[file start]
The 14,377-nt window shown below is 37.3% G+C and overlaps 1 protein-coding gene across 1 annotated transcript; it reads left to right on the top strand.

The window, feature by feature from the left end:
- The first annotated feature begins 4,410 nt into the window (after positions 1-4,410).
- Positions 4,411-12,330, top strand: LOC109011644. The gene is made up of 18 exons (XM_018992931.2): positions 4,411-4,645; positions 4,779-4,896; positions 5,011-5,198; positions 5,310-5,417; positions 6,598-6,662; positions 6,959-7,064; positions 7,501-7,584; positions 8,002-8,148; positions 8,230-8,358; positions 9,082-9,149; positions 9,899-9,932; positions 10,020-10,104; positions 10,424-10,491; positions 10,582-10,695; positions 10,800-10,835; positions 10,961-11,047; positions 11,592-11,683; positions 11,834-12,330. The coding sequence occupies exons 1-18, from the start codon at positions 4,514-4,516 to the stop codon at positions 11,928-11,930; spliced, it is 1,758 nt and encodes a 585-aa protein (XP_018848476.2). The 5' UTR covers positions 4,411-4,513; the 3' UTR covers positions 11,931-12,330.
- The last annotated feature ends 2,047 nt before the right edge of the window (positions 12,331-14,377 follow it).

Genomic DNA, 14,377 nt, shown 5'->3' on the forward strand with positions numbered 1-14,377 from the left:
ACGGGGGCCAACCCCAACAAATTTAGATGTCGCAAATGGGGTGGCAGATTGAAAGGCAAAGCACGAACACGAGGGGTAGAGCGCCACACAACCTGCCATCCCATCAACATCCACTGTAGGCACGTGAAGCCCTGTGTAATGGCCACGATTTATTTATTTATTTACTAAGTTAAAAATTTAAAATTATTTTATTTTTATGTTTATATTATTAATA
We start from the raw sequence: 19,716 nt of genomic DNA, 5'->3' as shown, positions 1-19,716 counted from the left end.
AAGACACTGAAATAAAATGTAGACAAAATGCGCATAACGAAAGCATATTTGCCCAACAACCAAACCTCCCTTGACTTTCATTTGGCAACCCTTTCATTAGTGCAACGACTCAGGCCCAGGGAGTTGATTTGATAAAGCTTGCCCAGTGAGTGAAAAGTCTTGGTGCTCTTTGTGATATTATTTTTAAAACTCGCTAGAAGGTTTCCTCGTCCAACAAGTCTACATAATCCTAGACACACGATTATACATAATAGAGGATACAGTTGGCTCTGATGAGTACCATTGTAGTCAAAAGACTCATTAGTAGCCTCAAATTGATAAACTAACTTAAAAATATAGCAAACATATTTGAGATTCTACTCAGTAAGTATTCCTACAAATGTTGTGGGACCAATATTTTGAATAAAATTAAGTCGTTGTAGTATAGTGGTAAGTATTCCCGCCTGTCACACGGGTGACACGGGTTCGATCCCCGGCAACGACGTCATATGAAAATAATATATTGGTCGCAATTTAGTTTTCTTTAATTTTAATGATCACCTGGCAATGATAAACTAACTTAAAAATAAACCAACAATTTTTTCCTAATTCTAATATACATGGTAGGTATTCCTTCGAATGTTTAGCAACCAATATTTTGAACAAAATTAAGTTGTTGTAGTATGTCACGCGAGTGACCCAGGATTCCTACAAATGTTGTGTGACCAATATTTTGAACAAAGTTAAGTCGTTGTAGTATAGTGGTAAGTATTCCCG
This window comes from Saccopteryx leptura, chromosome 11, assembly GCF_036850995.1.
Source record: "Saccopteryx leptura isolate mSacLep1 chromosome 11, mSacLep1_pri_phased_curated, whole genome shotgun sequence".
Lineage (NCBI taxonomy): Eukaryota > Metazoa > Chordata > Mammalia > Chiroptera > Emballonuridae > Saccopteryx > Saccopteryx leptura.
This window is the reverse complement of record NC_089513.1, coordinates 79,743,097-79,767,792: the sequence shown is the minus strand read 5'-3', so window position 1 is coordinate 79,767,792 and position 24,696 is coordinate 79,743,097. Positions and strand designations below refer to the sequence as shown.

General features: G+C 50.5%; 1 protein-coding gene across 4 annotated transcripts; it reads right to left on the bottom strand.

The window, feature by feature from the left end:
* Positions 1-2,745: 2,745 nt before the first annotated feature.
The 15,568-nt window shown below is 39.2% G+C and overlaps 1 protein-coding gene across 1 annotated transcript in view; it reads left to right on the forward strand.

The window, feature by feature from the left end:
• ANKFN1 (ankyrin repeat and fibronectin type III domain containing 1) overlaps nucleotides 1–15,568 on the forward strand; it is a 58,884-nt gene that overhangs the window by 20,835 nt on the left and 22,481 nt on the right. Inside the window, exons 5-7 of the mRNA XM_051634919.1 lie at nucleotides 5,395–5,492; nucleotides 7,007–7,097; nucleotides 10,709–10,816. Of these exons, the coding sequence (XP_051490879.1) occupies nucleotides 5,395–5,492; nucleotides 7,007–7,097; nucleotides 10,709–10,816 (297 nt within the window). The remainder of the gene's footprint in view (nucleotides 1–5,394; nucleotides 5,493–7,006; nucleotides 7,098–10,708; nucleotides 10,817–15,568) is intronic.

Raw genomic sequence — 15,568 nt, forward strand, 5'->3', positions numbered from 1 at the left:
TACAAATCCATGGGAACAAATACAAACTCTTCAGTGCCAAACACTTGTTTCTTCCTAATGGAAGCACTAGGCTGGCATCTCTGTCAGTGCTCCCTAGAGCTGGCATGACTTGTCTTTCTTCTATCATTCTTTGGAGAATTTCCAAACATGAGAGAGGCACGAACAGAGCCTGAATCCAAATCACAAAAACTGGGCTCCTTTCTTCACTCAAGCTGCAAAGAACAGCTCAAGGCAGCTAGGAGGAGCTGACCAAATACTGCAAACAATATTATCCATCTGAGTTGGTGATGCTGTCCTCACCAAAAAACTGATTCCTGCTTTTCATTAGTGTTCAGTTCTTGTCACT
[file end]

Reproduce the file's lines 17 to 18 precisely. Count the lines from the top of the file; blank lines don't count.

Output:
The 15,568-nt window shown below is 39.2% G+C and overlaps 1 protein-coding gene across 1 annotated transcript in view; it reads left to right on the forward strand.

The window, feature by feature from the left end: